Latin for "from a thing done afterward."
Ex post facto is most typically used to refer to a criminal statute that punishes actions retroactively, thereby criminalizing conduct that was legal when originally performed. Two clauses in the United States Constitution prohibit ex post facto laws:
- Art 1, § 9
- This prohibits Congress from passing any laws which apply ex post facto.
- Art. 1 § 10.
- This prohibits the states from passing any laws which apply ex post facto.
What Constitutes Punishment
In the often-cited case of Beazell v. Ohio, 269 U.S. 167 (1925), the Supreme Court defined the scope of the constitutional ex post facto restrictions:
- "It is settled, by decisions of this Court so well known that their citation may be dispensed with, that any statute which punishes as a crime an act previously committed, which was innocent when done, which makes more burdensome the punishment for a crime, after its commission, or which deprives one charged with crime of any defense available according to law at the time when the act was committed, is prohibited as ex post facto."
Courts have applied this standard to different parts of the criminal process. California Dep't of Corrections v. Morales, 514 US 499 (1995) takes the Beazell standard and applies it to the parole process. In Morales, California amended a law to state that the California Board of Prison Terms may defer parole hearings for up to three years for a prisoner convicted of more than one homicide offense. Respondent-defendant Morales was imprisoned before the law was amended, and he was subsequently affected by it when he applied for a parole hearing. In his lawsuit, he claimed that the amendment violated the ex post facto prohibition. The Supreme Court, in applying Beazell, held that an amendment which impacts someone currently imprisoned to a law does not violate ex post facto if the amendment does not increase the punishment attached to the respondent's crime. The Court held that here, the amendment did not impact Morales's sentence nor did it impact any substantive attempt to be granted parole. The Court found that a simple alteration of a prisoner's process of attaining parole does not violate ex post facto prohibitions.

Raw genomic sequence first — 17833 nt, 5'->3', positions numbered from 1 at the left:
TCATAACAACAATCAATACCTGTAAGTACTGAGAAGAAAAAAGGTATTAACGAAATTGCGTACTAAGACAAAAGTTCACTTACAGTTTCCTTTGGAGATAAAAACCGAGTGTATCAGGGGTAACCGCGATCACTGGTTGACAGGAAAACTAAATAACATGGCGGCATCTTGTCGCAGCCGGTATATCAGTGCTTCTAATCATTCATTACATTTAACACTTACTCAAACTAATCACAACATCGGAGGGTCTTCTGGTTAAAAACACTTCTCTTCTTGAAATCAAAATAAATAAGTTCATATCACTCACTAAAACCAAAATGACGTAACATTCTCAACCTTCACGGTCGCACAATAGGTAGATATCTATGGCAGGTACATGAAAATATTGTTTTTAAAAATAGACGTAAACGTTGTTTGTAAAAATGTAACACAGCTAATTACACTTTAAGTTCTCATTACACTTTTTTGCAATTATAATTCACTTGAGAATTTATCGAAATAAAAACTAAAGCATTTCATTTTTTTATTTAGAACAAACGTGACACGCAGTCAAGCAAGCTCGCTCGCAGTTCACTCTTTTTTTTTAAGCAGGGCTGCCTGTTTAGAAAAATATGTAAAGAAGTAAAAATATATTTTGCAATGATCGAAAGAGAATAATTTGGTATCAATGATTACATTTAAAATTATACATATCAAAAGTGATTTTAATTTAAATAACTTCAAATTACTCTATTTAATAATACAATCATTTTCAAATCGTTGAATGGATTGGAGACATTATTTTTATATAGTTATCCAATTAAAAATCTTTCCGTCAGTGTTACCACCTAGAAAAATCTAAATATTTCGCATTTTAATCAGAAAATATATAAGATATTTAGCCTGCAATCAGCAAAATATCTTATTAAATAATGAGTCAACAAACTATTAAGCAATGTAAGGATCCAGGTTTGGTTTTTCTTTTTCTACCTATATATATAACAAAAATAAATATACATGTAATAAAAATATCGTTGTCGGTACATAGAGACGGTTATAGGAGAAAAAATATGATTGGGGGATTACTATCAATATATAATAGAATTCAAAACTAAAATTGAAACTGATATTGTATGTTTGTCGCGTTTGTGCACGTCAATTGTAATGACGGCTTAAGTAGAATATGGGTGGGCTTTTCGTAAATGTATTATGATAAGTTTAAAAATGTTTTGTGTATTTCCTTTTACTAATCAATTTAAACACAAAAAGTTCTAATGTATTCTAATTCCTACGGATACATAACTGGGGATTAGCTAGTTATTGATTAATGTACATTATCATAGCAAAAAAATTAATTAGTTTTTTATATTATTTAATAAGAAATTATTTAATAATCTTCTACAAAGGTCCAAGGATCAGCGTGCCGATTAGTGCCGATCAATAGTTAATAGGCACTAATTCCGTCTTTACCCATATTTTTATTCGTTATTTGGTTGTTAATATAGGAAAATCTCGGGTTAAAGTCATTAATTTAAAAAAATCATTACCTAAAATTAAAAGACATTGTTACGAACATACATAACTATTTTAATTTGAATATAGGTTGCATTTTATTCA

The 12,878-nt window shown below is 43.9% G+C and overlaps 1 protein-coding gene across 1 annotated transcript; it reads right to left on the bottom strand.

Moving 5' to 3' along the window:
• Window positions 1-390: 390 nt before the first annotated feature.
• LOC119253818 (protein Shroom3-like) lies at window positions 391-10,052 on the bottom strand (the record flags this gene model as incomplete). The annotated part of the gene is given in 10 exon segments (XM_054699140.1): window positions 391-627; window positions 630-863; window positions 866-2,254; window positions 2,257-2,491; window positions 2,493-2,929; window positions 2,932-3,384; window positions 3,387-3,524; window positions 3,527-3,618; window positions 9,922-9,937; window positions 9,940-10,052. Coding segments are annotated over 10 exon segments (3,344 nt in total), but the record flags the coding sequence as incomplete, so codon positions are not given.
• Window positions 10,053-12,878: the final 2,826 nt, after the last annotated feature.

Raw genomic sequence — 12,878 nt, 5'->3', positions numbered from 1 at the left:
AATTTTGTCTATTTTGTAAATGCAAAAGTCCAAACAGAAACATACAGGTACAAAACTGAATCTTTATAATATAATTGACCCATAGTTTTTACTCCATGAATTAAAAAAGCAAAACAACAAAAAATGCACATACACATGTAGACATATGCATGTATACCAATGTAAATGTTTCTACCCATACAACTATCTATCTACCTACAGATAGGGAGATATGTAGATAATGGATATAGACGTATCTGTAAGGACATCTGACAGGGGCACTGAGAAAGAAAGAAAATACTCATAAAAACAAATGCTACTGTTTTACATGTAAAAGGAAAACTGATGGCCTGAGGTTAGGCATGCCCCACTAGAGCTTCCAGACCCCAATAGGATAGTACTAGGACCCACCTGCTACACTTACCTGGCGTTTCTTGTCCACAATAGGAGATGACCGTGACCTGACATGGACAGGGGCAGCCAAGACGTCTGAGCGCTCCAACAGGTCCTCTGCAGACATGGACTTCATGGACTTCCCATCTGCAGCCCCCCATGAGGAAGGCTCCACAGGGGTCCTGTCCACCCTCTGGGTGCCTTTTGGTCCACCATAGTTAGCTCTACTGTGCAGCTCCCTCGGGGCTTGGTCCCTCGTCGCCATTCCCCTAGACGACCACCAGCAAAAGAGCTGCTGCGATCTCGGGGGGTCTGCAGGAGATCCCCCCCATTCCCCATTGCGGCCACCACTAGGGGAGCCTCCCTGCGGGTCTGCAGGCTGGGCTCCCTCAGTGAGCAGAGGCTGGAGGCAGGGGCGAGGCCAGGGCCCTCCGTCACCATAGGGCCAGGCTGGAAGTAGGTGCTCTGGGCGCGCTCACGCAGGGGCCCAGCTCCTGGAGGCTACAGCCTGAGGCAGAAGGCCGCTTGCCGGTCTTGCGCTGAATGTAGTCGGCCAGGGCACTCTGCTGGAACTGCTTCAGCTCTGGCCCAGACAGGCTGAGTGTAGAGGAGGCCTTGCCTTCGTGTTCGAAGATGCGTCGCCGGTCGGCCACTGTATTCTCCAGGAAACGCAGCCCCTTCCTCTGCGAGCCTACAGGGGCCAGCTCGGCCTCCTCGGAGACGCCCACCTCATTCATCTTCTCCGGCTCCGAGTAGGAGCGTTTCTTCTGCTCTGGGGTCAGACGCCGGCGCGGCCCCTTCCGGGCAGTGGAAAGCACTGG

Retroactive Judicial Decisions
At a minimum, ex post facto prohibits legislatures from passing laws which retroactively criminalize behavior. However, this prohibition does not attach as strictly to judicial decisions. Appellate courts sometimes announce a new rule of law, but will not apply it to the case in front of it, in order to attempt to comply with ex post facto prohibitions.
Year and a Day Rule
The Year and a Day Rule is a common law doctrine which states that a person cannot be convicted of homicide for a death that occurs more than a year and a day after his or her act(s) that allegedly caused the death. Rogers v. Tennessee, 532 U.S. 451 (2000) dealt with the doctrine. Defendant-petitioner Rogers had stabbed Bowdery, who died 15 months later. The trial court found Rogers guilty of murder. When Rogers appealed to the Tennessee Court of Criminal Appeals under the Year and a Day Rule, the appellate court upheld the conviction and abolished the Year and a Day Rule for Tennessee. Rogers ultimately appealed to the Supreme Court, claiming that the appellate court's action violated the ex post facto prohibition. The Supreme Court in Rogers found that ex post facto was not present here, as the appellate "court's decision was a routine exercise of common law decisionmaking that brought the law into conformity with reason and common sense." The Rogers court also referenced a previous Supreme Court decision, Bouie v. City of Columbia, 378 U.S. 347 (1964), which held that "due process prohibits retroactive application of any judicial construction of a criminal statute that is unexpected and indefensible by reference to the law which has been expressed prior to the conduct in issue." Rogers, considering the holding in Bouie, held that the ex post facto prohibition applies only to legislative decisions, and that even if it were to apply to judicial decisions, the retroactive judicial repeal of the Year and a Day Rule is neither unexpected nor indefensible.